With a deliberate slowness, Yettem raised a hand and began to speak aloud a Formula. He needed no written inscriptions now, not with his connections to the old gods, and this Formula’s bound energy alone would be enough to kill a normal human. The end result however, would be a devastation that would remove southern Restale from the world forever.
            The magus looked up at him and curiously his eyes were a solid white. Yettem pondered this for a moment and then realization struck him. This odd looking magus, this new and untested initiate, was in fact a possessor of the First Blood. All magi had the Blood in them to one degree or another, the inheritance from some ancient gods mating with primitive humans, but few had the First Blood, the actual pure bloodline from those gods themselves.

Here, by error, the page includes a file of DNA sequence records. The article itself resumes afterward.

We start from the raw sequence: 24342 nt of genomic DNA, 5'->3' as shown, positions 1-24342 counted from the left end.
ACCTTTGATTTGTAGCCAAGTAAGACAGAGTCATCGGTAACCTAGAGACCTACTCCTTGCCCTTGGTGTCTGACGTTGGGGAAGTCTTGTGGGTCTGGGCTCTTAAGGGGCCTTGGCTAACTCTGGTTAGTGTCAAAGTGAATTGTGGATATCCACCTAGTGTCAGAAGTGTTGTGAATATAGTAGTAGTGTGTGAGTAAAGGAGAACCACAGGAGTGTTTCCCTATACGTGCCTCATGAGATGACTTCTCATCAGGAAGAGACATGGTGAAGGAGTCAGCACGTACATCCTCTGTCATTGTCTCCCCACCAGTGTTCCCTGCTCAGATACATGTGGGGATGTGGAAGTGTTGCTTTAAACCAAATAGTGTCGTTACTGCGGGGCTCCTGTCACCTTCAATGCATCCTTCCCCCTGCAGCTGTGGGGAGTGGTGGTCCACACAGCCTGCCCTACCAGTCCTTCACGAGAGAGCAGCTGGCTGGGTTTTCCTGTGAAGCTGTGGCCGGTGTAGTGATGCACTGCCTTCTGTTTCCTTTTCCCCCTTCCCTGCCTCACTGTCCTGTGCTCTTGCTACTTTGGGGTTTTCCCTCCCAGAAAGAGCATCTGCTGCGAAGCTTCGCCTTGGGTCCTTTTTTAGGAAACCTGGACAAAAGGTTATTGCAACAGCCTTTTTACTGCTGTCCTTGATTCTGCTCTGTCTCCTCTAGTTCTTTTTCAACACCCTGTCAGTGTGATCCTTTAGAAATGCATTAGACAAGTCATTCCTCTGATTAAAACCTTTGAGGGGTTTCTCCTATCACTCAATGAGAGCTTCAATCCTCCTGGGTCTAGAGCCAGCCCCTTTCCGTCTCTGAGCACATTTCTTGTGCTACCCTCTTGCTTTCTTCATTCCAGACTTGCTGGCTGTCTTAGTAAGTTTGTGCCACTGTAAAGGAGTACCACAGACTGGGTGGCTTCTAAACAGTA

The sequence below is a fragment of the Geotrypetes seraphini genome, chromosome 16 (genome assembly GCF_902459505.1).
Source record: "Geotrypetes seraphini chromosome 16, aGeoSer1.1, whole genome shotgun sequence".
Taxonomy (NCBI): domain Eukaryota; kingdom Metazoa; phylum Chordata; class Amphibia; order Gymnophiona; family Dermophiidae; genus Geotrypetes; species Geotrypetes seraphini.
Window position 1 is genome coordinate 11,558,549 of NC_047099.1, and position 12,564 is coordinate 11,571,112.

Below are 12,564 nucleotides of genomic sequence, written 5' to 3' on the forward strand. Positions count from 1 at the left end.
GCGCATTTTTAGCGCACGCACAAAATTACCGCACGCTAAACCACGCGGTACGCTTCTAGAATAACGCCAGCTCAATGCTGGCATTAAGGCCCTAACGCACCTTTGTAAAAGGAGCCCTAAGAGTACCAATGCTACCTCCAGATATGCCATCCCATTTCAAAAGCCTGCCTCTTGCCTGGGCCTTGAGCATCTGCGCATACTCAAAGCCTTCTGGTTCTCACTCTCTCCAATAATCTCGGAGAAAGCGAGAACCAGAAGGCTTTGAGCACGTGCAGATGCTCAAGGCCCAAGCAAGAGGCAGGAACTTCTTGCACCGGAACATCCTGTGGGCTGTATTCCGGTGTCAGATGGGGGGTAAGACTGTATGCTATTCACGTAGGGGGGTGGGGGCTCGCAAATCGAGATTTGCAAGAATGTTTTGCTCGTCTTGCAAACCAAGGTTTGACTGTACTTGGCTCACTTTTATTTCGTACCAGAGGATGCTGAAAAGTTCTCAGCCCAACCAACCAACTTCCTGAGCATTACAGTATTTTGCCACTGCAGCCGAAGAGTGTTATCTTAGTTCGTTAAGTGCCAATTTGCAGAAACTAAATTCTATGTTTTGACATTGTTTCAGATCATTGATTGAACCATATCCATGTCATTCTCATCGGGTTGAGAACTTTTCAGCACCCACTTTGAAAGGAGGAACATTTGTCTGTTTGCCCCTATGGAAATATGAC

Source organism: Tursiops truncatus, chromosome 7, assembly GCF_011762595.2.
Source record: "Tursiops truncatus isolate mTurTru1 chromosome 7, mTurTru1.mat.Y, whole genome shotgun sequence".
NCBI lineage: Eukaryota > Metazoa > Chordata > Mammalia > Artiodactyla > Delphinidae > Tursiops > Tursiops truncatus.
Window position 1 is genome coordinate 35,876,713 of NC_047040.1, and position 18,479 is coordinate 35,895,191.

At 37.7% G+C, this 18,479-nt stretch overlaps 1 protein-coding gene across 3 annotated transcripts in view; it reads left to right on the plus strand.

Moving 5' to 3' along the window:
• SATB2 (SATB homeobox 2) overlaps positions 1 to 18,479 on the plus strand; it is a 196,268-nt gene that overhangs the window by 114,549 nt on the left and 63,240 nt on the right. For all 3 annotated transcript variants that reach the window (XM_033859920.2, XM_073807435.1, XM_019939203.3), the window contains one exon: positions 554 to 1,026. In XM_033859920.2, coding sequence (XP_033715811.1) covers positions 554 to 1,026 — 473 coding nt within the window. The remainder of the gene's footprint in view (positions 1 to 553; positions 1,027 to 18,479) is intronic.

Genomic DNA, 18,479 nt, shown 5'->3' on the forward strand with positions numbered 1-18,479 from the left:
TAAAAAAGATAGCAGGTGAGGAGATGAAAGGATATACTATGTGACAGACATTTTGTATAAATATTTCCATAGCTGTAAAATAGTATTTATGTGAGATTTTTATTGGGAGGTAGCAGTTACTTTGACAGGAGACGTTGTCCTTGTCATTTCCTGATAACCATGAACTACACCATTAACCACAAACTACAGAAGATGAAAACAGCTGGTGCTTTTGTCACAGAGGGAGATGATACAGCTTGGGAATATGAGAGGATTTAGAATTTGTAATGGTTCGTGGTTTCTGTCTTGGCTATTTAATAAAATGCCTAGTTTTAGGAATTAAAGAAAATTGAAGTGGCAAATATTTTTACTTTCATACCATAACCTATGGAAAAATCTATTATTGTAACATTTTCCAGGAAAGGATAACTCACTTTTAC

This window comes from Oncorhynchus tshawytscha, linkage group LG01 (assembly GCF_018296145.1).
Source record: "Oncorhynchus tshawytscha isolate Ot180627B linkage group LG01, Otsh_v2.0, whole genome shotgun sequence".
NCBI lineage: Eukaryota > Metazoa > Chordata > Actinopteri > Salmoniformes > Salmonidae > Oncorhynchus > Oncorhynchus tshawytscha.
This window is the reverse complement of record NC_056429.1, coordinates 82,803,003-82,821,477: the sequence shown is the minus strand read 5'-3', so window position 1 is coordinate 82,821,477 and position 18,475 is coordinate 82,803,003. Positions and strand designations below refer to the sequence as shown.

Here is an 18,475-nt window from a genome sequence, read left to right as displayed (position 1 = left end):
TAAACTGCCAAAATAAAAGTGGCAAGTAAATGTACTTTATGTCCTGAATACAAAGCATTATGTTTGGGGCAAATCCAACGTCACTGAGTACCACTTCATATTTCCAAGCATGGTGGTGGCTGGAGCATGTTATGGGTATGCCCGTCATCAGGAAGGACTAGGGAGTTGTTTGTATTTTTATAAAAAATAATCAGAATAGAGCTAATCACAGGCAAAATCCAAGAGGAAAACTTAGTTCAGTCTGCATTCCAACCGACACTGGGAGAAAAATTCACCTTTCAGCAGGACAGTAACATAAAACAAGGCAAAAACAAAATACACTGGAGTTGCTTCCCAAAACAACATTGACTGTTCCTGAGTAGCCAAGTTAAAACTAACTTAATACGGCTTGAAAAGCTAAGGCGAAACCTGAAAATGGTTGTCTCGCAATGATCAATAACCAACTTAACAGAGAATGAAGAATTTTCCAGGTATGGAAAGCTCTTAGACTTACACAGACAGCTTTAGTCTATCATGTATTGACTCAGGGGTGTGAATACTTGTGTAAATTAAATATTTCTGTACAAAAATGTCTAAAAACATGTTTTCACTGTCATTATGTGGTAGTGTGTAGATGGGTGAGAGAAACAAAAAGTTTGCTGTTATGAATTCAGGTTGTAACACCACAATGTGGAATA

“You monster!” As the magus screamed, white flames leapt from his mouth. In moments, he was engulfed in these flames. He looked upward and lifted up to float in the air level with the roof top where Yettem stood.
            Yettem knew this young magus was trouble, but it didn’t matter. His Formula was finished. Bright, purple light shot from his hand and into the sky. Within moments the sky darkened, clouds swirling around a center point like a whirlpool of black and gray. A powerful pillar of purple flame fell down from the center opening of the clouds and rushed to strike the magus. Yettem began to laugh, this would consume everything here. Possibly even Yettem himself.
            As the fire struck, the young magus thrust his open hand upwards. With a deafening rumble, the flame absorbed into his palm and ceased to exist. After the skies cleared and the flames were gone, the magus stood unscathed and leveled a murderous gaze at Yettem.